Rottingdean reminiscences

Seafront looking west, early 1970

By Sam Flowers

I would like to share a favourite view of Rottingdean Gap and Undercliff (looking West), taken before the major changes of the 1990s.  

There were many secluded beaches.  At high tide the sea reached further ahead than today, producing when rough, impressive plumes of spray over the promenade.

I am sure this photo brings back fond memories to many others. Please share your memories by posting a comment below.

Photo:Rottingdean seafront c1970s

Rottingdean seafront c1970s

From the private collection of Sam Flowers

This page was added on 22/02/2017.
Comments about this page

My family holds fond memories of the open-air swimming pool to the east.

By Geoff Stoner (24/02/2017)

When we were children we used to do a round trip one way or another. Walk along the undercliff from Black Rock to Rottingdean, have an ice cream at the shop there, then catch the open top bus back along the front. Or do the same in the opposite direction. Never got to use the pool there though. Only went to Black Rock swimming pool or King Alfred.

By Tim Sargeant (25/02/2017)

I used to jump off the railings into the sea (we used to call it bombing off). During the winter there was nothing quite like the waves thumping against the sea wall and sending spray and pebbles all the way up to the road. Lots of wonderful memories growing up in Rottingdean.
I moved away from Rottingdean in the early 80s and would love to know what happened along the front. It had changed so much when I visited last year!

By Ross (08/05/2017)

Thanks, Ross, I remember the "bombing" you described. You lads gained a good audience from it sometimes!  I think the beach shown in the bottom left-hand corner of the photo was the one most used for that.  People sometimes jumped from the big groyne, too; at high tide the sea was particularly deep round there.  Myself, I never dived. Seeing the "bombing" I feared there might have been broken masonry hidden below the surface and hoped no-one would be injured.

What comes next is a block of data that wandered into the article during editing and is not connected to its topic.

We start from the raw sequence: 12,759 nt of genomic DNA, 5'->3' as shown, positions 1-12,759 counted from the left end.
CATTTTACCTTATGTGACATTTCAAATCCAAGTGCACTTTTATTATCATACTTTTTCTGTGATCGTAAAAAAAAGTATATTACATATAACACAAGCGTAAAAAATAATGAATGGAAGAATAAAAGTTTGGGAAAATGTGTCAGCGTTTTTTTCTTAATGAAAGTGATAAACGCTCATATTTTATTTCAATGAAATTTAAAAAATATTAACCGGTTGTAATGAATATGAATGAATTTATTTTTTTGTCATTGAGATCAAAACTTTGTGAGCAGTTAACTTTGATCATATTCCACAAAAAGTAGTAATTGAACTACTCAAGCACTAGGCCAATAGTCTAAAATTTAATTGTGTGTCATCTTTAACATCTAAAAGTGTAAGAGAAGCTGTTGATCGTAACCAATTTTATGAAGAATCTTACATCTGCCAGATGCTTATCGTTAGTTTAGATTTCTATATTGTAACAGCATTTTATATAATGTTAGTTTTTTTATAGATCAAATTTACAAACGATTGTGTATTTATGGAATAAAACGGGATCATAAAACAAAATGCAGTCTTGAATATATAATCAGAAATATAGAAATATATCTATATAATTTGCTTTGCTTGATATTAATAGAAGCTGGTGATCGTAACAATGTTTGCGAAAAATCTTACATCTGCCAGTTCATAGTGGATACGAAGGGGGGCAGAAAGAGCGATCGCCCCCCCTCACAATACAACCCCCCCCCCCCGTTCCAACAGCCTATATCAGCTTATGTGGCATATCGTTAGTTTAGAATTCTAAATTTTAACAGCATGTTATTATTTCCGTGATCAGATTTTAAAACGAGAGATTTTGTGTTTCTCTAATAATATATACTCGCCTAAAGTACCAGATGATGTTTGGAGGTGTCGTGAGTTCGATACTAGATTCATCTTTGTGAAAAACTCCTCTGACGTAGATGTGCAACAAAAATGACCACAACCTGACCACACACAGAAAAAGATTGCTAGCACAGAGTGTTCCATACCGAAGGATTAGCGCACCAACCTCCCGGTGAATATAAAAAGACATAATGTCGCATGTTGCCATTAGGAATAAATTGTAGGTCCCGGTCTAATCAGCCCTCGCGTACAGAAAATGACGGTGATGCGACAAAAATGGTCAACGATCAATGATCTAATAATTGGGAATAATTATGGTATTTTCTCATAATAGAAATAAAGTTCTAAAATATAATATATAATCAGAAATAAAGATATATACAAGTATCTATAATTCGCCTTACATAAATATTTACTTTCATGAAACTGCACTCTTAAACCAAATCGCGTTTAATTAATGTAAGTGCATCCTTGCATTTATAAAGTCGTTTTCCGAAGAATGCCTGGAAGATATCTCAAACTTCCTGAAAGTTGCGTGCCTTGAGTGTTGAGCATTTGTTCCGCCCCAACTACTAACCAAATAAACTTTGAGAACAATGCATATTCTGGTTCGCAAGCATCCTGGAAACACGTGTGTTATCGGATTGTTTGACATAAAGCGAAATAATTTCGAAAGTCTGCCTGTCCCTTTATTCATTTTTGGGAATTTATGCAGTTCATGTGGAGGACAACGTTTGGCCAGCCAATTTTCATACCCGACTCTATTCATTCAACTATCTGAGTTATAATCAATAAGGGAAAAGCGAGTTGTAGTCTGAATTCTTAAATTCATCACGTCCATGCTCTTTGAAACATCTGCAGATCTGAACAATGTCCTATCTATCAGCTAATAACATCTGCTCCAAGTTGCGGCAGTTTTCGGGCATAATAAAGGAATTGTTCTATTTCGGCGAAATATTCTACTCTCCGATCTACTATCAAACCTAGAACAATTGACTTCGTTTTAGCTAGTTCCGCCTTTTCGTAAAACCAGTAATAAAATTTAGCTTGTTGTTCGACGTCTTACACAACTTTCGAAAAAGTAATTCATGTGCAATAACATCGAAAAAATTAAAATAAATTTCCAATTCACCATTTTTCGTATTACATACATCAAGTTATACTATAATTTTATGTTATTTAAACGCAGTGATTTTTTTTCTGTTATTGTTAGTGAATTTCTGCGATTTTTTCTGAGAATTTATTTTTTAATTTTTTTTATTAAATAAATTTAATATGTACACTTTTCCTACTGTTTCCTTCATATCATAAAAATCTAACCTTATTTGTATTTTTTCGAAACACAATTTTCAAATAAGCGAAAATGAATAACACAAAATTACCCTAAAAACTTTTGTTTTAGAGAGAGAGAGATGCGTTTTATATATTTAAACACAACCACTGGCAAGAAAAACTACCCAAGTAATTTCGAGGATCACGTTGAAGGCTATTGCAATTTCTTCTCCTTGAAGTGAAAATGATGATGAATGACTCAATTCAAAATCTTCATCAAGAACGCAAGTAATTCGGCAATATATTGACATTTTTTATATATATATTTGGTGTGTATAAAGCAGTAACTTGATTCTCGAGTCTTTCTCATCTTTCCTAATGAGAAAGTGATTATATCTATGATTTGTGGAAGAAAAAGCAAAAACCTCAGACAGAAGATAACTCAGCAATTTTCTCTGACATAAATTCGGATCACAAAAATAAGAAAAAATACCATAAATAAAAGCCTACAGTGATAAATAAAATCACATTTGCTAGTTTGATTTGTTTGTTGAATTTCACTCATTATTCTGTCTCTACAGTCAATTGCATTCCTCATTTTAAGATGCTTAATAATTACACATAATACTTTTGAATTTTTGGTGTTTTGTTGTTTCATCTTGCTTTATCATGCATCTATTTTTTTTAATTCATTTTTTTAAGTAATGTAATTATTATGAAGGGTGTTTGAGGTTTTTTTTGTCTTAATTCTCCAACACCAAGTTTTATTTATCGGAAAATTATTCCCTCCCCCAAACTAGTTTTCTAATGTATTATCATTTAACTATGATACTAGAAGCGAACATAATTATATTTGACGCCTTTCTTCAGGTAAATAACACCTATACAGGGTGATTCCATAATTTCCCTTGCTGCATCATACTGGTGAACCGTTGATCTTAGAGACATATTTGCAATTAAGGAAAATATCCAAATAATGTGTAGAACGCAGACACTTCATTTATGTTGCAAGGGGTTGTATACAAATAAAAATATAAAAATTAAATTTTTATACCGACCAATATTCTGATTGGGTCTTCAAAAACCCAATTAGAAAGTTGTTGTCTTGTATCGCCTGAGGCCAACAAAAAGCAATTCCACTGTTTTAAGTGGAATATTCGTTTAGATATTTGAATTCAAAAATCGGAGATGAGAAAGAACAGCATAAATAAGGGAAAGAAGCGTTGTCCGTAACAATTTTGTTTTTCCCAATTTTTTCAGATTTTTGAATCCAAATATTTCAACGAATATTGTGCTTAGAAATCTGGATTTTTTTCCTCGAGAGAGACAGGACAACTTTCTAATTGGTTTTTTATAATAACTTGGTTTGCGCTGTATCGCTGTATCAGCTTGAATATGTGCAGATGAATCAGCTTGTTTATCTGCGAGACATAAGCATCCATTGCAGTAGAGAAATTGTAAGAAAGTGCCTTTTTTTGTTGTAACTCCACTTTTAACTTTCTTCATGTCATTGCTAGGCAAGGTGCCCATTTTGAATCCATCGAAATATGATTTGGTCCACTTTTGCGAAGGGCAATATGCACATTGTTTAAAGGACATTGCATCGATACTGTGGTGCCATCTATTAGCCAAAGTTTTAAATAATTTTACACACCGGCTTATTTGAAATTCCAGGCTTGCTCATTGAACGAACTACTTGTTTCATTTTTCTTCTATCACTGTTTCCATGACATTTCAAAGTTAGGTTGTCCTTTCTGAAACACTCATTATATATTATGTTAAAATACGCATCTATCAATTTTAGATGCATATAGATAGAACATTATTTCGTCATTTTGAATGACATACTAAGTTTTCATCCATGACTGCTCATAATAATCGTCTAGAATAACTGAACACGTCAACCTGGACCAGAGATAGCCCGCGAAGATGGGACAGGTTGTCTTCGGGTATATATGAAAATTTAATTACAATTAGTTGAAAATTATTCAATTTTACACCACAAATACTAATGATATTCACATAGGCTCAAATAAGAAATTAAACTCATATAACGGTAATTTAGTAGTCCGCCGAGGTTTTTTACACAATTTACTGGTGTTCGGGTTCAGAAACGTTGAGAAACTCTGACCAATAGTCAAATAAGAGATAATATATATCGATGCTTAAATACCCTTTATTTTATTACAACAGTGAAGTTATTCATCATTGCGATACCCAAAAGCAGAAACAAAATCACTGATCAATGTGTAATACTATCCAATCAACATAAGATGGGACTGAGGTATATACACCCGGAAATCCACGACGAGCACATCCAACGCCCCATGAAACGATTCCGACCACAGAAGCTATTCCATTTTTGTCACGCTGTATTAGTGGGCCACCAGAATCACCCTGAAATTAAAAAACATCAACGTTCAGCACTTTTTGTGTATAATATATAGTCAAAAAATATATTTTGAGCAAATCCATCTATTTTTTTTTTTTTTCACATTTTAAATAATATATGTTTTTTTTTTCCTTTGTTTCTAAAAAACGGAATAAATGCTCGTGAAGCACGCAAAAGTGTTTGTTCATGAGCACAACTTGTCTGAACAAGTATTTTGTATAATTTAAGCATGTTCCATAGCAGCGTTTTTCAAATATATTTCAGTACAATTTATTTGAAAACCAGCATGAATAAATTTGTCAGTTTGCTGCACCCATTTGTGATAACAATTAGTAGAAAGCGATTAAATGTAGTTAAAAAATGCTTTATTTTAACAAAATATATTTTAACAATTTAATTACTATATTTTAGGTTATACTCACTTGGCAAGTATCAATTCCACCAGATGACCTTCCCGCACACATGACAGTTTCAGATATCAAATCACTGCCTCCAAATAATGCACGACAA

There weren't only pebbles and the usual bits of wood and seaweed brought up after storms of the 1970s. I remember many fish were also flung as far as the road and the White Horse Hotel! Even after ordinary gales the shop windows of the Gap were very thickly covered in sea salt.

By Sam Flowers (16/06/2017)

Hello Sam, thank you for responding to my comment. I definitely remember people jumping off the groynes. As well, I remember a lot of cuttlefish being chucked up during the storms. Do you by any chance remember when they filled the beaches in?

By Ross (11/07/2017)

Hi, Ross. The reconstruction of the Undercliff and beach restoration was a huge undertaking.  The whole stretch from Roedean to the Borough boundary at Saltdean was worked in different stages from the mid-1990s right up to 2005.  Sections of Walk and beach were closed for years at a time.  I think Rottingdean Gap was rebuilt and the beach recharged there in around 1995-97.